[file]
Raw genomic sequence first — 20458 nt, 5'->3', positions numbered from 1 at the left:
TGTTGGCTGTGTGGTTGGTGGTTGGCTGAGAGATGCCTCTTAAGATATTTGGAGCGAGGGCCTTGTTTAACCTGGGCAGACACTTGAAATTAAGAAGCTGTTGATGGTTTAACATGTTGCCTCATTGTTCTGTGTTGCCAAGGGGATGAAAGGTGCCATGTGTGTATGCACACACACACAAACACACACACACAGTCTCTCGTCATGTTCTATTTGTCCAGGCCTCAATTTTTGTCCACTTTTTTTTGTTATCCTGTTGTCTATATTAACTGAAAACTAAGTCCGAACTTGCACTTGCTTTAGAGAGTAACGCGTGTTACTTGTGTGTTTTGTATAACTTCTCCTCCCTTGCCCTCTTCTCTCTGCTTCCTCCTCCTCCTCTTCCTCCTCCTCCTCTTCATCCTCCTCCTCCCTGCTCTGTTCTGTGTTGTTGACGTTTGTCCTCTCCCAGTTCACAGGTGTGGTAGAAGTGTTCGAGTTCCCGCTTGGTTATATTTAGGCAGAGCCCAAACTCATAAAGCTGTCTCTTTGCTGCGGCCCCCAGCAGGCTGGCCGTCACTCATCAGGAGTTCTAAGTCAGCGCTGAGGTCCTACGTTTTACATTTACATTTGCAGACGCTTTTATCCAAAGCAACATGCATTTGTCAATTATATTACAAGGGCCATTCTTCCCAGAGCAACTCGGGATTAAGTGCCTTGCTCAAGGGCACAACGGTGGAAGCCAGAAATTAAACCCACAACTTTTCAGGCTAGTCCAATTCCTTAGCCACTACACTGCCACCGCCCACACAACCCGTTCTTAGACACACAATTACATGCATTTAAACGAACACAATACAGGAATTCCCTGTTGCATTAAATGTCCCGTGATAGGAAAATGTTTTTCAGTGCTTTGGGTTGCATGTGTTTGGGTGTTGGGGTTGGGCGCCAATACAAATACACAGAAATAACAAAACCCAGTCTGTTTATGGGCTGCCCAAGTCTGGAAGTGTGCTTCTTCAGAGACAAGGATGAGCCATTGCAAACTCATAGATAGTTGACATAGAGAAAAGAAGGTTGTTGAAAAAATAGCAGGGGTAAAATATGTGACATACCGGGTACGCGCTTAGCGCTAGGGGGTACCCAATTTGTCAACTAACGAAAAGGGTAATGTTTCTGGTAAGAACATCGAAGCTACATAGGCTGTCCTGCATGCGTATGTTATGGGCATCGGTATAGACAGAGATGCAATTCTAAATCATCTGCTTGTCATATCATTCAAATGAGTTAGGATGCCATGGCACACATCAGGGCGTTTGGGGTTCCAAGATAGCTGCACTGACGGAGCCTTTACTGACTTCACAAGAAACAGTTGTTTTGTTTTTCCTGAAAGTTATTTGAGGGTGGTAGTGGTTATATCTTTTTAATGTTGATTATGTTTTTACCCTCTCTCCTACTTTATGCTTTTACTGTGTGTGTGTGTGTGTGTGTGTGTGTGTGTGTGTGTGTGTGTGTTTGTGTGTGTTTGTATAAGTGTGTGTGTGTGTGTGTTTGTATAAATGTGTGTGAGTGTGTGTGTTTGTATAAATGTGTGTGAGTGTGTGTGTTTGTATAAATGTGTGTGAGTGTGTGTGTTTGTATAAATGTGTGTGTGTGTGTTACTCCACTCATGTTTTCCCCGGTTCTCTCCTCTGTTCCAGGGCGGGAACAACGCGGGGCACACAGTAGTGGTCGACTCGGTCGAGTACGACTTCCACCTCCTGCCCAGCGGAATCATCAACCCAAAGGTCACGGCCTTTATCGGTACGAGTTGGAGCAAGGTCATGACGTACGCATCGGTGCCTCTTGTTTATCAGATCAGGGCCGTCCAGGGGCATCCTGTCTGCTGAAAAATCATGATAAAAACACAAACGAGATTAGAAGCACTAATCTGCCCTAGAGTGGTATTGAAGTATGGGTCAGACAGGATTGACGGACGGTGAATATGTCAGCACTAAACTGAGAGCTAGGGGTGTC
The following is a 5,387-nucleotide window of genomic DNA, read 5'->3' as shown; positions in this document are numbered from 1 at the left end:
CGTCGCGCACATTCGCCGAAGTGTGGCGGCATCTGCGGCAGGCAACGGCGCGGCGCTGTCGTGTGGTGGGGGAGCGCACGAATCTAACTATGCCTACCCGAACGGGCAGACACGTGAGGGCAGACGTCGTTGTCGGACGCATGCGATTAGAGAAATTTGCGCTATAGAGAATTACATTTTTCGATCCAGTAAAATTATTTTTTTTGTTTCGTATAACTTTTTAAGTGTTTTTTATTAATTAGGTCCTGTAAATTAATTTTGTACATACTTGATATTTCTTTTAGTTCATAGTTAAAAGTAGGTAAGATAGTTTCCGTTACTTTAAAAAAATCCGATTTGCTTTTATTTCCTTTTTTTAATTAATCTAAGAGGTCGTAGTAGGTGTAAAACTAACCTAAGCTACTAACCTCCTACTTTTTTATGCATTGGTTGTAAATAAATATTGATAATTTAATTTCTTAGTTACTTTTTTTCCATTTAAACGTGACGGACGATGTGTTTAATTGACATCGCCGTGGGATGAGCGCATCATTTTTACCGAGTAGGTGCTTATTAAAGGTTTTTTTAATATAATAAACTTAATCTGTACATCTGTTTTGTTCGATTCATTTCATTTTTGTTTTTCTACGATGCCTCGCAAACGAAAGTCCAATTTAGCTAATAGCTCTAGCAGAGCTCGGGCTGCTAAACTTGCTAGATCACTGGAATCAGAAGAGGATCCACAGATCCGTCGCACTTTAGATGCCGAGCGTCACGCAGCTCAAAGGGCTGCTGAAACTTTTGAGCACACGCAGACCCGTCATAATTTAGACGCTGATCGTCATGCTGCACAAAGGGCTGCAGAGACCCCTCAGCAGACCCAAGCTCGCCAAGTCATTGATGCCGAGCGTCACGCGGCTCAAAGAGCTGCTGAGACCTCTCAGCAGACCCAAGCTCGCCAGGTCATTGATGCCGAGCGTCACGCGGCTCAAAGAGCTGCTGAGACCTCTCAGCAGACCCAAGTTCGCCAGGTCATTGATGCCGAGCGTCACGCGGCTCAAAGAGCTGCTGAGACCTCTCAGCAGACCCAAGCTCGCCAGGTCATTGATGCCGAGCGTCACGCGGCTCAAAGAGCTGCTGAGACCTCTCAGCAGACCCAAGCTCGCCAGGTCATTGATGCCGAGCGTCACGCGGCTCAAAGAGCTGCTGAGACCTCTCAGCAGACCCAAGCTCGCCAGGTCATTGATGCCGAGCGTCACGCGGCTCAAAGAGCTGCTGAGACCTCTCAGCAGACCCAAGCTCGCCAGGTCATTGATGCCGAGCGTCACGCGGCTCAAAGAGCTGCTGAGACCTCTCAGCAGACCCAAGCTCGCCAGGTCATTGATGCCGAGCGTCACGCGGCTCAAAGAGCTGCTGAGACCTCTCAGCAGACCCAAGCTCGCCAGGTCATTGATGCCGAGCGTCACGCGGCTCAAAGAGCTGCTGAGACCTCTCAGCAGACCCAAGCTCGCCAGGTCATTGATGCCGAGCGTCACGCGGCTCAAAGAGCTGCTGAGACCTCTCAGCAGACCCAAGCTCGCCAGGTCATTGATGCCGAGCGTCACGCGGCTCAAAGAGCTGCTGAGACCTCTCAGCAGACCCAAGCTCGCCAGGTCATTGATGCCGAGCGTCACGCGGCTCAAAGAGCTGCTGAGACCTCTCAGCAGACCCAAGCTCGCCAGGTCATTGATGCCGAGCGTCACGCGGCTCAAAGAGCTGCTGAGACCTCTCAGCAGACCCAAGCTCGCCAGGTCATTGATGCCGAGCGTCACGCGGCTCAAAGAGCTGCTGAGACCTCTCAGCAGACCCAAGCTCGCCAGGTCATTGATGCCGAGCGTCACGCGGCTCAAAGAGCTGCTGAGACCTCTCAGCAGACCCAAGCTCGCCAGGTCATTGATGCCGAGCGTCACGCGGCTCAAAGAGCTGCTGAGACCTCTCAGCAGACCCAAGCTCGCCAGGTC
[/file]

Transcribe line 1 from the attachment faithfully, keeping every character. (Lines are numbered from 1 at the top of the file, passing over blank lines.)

Raw genomic sequence first — 20458 nt, 5'->3', positions numbered from 1 at the left: